For the last decade or so, it has been about the money for me. I get no greater pleasure from my job than saving the patient money. This is especially focused in Texas City, Texas where a twenty dollar bill is a lot of money.
I do my best to keep people of modest means out of the “doughnut hole.” I have suggested that doctor’s change from Lipitor to generic Zocor simply because the patient would go without. I love what we used to call “counter prescribing”, the recommending of OTC products after hearing the symptoms. I always pick out the “house brand.”
I could feel a slow burn on my neck when I read a prescription yesterday. In Texas, the only way for a prescriber to get DAW1 is to actually hand write these words on the face of the prescription: “Brand Necessary or Brand Medically Necessary”.
The Naked Gun 2½: The Smell of Fear hd Yesterday, some Bozo wrote “Brand Necessary” on an Rx for Prozac 20mg, #60,
ii qd. I told the patient that there was a 99% chance that her insurance would not
allow the brand name and that the doctor would not allow the generic.
This poor woman began to cry. She sobbed. She obviously needed the drug but you and I know that Prozac would not cheer her up any better than the generic.
“What can I do?” she wailed. “I don’t have a lot of money.”
“I’ll call the doctor,” I said. That is when it got fun.
“We want the brand name,” a young female voice said. “We made that very clear on the prescription. Why are you calling and bothering us?”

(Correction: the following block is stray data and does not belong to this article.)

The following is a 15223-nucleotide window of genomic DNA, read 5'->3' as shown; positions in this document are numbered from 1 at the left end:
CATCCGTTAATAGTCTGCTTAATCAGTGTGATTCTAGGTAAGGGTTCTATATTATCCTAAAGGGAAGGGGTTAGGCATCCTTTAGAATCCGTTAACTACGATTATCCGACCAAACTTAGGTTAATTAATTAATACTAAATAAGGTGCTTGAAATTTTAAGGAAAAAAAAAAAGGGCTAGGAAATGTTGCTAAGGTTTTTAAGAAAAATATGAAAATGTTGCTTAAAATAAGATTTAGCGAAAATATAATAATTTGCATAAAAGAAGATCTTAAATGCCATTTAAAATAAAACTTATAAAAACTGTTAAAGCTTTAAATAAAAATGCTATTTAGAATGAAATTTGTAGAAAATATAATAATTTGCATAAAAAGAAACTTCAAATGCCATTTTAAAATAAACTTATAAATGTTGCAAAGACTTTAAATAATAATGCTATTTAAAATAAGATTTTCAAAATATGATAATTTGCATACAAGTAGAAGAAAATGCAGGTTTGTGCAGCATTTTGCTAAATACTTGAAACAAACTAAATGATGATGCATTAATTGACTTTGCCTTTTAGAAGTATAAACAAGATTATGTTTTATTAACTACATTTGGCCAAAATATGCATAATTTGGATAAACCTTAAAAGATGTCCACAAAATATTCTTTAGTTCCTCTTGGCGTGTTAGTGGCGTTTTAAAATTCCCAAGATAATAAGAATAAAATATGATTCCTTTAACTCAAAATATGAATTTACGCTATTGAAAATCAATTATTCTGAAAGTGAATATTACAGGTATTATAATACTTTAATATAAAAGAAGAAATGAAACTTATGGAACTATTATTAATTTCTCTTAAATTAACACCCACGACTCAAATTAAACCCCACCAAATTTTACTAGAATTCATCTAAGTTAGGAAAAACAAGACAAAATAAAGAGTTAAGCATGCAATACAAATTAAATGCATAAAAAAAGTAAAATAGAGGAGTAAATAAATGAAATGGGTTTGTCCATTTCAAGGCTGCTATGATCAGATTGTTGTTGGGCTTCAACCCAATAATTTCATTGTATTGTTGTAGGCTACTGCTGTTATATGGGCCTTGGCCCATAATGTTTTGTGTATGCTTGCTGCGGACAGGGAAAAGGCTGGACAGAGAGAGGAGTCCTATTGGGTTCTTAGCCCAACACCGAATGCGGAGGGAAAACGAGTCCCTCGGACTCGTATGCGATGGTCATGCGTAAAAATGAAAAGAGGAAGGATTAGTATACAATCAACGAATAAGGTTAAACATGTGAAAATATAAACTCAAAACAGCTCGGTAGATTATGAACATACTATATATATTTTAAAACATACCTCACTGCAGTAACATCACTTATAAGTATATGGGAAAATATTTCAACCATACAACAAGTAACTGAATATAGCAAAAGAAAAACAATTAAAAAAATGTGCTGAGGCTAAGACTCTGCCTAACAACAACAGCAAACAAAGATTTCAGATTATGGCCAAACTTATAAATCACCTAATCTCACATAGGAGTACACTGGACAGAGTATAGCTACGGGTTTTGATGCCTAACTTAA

“Her insurance will not pay for Prozac. Period. We have a reject if you want me to fax it to you.”
“I told you that we want the brand.”
“So you want her to pay for this out of her pocket.”
“I guess she will have to.” Flippant. Attitude. She did not give one shit about this woman’s pocket book, but I did.
“Are you the doctor?”
A pause. “No, but I am authorized to call in prescriptions.”
“So, you are a Registered Nurse.”
A longer pause. “No, I am not but I ……”
“….. What professional qualifications do you have?”
A much longer pause. “I … ah … I ….”
“Listen. Here is the deal. 60 Prozac 20mg will cost this woman $349.00. The generic
will cost her around $5.00 in copay. You get that message to the doctor within 10 minutes or I will recommend that he fire you for unconscionable disregard to the patient’s health and welfare.”
Five minutes later, the doctor himself called. “Gee whiz, I had no idea about the price of Prozac. Why won’t her insurance pay?”
“The price,” I said, “These insurers are not stupid. Brand name prescribing in many cases is simply over-utilization of a very fragile medical system.”
“Oh, really.” Right over his head. “Give the generic, I guess.”
How long are we going to put up with allowing people with barely a high school
education to represent doctors?
A classic. A couple decades ago, I asked a girl who called in an Rx,
“Was that Seldane or Feldene?” She said, “Yes!”